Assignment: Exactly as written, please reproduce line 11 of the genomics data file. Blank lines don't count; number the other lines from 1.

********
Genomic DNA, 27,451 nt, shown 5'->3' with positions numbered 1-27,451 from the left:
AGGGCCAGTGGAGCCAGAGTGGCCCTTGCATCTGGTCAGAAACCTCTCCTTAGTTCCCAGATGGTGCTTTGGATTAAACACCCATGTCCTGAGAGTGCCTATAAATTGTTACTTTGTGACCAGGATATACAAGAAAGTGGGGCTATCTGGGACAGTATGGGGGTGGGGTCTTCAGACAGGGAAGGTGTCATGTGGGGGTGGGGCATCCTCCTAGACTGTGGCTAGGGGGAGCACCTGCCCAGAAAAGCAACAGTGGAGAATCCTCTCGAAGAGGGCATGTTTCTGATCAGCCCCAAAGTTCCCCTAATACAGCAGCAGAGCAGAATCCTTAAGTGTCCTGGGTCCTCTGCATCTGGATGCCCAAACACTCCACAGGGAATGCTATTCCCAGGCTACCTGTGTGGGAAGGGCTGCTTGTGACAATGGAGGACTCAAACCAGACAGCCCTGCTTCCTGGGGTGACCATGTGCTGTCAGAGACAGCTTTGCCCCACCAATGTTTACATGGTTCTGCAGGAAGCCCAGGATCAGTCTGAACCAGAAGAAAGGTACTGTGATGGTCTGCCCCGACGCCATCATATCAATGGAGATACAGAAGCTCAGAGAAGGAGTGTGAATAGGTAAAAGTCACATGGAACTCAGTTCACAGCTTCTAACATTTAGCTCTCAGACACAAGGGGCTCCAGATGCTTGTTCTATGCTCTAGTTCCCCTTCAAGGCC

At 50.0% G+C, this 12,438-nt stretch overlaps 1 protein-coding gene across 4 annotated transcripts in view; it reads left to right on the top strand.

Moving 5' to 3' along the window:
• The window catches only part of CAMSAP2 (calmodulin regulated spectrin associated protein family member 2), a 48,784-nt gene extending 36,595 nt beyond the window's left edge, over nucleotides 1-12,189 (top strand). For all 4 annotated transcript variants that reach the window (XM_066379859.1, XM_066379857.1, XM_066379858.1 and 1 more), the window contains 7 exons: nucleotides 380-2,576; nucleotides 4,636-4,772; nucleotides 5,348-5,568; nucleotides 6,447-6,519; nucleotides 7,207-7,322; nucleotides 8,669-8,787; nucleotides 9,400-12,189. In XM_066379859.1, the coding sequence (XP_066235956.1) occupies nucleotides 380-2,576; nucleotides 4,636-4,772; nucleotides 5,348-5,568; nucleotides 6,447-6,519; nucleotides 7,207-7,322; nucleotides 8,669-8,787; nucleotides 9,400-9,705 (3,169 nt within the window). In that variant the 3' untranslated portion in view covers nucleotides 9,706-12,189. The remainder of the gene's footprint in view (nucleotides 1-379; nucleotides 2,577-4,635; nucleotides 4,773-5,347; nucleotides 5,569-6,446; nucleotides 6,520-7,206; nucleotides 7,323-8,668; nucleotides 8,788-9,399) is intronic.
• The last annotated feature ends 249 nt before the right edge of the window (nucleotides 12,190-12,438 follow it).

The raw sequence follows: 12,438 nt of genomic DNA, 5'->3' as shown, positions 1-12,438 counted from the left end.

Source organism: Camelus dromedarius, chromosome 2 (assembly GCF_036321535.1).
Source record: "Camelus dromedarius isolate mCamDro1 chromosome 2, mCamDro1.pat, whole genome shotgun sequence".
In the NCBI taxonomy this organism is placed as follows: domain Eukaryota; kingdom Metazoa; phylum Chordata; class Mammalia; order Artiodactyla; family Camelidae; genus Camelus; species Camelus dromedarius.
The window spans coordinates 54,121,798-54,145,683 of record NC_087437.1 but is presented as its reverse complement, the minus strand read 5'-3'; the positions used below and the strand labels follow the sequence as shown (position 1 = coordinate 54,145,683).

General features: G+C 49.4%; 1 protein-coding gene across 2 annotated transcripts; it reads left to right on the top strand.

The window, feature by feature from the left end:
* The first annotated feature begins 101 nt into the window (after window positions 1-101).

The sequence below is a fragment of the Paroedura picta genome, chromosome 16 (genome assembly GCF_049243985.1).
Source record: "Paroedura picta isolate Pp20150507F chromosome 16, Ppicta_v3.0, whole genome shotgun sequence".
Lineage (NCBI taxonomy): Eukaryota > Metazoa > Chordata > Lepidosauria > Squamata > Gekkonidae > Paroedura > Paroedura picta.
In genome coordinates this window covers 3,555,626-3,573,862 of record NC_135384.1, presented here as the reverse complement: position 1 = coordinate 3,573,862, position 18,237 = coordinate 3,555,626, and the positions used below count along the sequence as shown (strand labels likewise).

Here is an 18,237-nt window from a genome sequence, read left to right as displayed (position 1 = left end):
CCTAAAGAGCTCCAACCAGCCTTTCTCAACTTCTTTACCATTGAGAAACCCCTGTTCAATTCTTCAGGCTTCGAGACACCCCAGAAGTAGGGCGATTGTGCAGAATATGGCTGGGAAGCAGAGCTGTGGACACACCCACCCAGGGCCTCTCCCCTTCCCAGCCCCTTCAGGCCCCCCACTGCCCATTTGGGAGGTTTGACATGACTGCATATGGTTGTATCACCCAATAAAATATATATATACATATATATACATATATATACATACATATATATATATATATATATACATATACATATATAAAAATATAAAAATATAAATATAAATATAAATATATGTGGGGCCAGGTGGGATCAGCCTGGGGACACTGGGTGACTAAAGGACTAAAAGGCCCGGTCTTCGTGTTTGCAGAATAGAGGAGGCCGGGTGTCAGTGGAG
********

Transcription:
The window spans coordinates 54,121,798-54,145,683 of record NC_087437.1 but is presented as its reverse complement, the minus strand read 5'-3'; the positions used below and the strand labels follow the sequence as shown (position 1 = coordinate 54,145,683).